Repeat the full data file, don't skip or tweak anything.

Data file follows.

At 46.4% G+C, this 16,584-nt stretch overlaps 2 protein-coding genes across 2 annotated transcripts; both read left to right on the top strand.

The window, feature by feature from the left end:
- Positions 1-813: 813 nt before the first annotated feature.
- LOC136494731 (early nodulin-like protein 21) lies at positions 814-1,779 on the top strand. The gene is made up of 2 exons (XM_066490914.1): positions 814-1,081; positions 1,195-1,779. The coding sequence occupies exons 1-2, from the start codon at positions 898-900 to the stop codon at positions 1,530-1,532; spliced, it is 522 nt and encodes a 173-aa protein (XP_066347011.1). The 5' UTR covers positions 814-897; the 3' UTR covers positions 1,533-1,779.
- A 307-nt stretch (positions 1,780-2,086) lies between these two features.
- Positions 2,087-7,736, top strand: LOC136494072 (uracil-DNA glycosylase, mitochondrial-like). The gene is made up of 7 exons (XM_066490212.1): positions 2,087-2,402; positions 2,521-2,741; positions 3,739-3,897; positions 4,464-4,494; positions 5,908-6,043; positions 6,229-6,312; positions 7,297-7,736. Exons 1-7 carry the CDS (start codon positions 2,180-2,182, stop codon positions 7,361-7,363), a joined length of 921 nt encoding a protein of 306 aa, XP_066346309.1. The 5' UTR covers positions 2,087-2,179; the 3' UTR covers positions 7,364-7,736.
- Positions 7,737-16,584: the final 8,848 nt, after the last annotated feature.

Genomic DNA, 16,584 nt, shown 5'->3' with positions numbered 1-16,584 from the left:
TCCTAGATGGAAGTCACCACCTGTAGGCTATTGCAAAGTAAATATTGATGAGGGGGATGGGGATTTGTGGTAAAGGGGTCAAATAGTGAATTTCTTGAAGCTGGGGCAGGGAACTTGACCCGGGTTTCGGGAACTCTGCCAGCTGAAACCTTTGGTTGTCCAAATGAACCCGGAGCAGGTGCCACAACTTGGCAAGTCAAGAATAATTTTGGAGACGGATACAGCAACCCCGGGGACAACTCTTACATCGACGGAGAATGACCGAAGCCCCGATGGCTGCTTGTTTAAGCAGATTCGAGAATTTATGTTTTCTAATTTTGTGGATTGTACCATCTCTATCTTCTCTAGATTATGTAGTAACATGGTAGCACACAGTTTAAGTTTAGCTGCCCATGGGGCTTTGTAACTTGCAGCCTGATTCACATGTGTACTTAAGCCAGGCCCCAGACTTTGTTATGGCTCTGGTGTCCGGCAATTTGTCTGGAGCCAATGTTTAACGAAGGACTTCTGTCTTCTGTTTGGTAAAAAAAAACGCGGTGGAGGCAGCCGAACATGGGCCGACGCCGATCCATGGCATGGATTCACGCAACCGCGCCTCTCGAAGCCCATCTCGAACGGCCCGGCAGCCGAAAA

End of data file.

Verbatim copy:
At 46.4% G+C, this 16,584-nt stretch overlaps 2 protein-coding genes across 2 annotated transcripts; both read left to right on the top strand.

The window, feature by feature from the left end:
- Positions 1-813: 813 nt before the first annotated feature.
- LOC136494731 (early nodulin-like protein 21) lies at positions 814-1,779 on the top strand. The gene is made up of 2 exons (XM_066490914.1): positions 814-1,081; positions 1,195-1,779. The coding sequence occupies exons 1-2, from the start codon at positions 898-900 to the stop codon at positions 1,530-1,532; spliced, it is 522 nt and encodes a 173-aa protein (XP_066347011.1). The 5' UTR covers positions 814-897; the 3' UTR covers positions 1,533-1,779.
- A 307-nt stretch (positions 1,780-2,086) lies between these two features.
- Positions 2,087-7,736, top strand: LOC136494072 (uracil-DNA glycosylase, mitochondrial-like). The gene is made up of 7 exons (XM_066490212.1): positions 2,087-2,402; positions 2,521-2,741; positions 3,739-3,897; positions 4,464-4,494; positions 5,908-6,043; positions 6,229-6,312; positions 7,297-7,736. Exons 1-7 carry the CDS (start codon positions 2,180-2,182, stop codon positions 7,361-7,363), a joined length of 921 nt encoding a protein of 306 aa, XP_066346309.1. The 5' UTR covers positions 2,087-2,179; the 3' UTR covers positions 7,364-7,736.
- Positions 7,737-16,584: the final 8,848 nt, after the last annotated feature.

Genomic DNA, 16,584 nt, shown 5'->3' with positions numbered 1-16,584 from the left:
TCCTAGATGGAAGTCACCACCTGTAGGCTATTGCAAAGTAAATATTGATGAGGGGGATGGGGATTTGTGGTAAAGGGGTCAAATAGTGAATTTCTTGAAGCTGGGGCAGGGAACTTGACCCGGGTTTCGGGAACTCTGCCAGCTGAAACCTTTGGTTGTCCAAATGAACCCGGAGCAGGTGCCACAACTTGGCAAGTCAAGAATAATTTTGGAGACGGATACAGCAACCCCGGGGACAACTCTTACATCGACGGAGAATGACCGAAGCCCCGATGGCTGCTTGTTTAAGCAGATTCGAGAATTTATGTTTTCTAATTTTGTGGATTGTACCATCTCTATCTTCTCTAGATTATGTAGTAACATGGTAGCACACAGTTTAAGTTTAGCTGCCCATGGGGCTTTGTAACTTGCAGCCTGATTCACATGTGTACTTAAGCCAGGCCCCAGACTTTGTTATGGCTCTGGTGTCCGGCAATTTGTCTGGAGCCAATGTTTAACGAAGGACTTCTGTCTTCTGTTTGGTAAAAAAAAACGCGGTGGAGGCAGCCGAACATGGGCCGACGCCGATCCATGGCATGGATTCACGCAACCGCGCCTCTCGAAGCCCATCTCGAACGGCCCGGCAGCCGAAAA